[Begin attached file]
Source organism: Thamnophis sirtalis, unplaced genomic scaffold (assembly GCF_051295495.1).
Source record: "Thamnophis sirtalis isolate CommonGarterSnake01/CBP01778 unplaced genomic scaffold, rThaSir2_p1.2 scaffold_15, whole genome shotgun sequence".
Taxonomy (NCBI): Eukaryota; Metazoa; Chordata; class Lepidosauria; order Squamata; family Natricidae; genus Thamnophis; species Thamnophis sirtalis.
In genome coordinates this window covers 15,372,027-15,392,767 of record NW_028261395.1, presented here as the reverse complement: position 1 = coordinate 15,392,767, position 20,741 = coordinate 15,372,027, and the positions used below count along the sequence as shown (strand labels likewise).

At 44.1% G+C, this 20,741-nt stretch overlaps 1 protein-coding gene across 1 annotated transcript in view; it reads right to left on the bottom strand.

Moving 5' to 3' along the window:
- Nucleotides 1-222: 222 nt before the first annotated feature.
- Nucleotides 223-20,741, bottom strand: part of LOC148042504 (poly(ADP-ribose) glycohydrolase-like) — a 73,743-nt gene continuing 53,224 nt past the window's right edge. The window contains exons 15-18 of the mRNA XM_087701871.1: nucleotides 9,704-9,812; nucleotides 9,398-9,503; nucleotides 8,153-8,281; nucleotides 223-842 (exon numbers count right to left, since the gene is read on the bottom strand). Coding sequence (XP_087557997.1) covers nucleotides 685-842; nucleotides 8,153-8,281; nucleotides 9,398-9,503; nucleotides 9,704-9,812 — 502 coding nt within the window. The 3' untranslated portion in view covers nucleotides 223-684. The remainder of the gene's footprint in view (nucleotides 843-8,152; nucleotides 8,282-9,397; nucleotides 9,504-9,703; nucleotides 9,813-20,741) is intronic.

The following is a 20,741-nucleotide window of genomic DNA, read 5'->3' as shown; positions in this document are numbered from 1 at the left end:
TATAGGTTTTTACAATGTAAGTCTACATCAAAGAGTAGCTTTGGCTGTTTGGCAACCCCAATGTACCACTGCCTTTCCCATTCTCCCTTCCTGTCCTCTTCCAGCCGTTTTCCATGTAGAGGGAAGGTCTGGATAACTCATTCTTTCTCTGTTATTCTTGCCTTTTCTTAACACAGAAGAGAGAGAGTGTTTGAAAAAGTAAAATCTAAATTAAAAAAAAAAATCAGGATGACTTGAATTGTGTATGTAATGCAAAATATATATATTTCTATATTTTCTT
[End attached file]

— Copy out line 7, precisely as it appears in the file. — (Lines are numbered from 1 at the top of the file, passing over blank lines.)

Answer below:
- Nucleotides 1-222: 222 nt before the first annotated feature.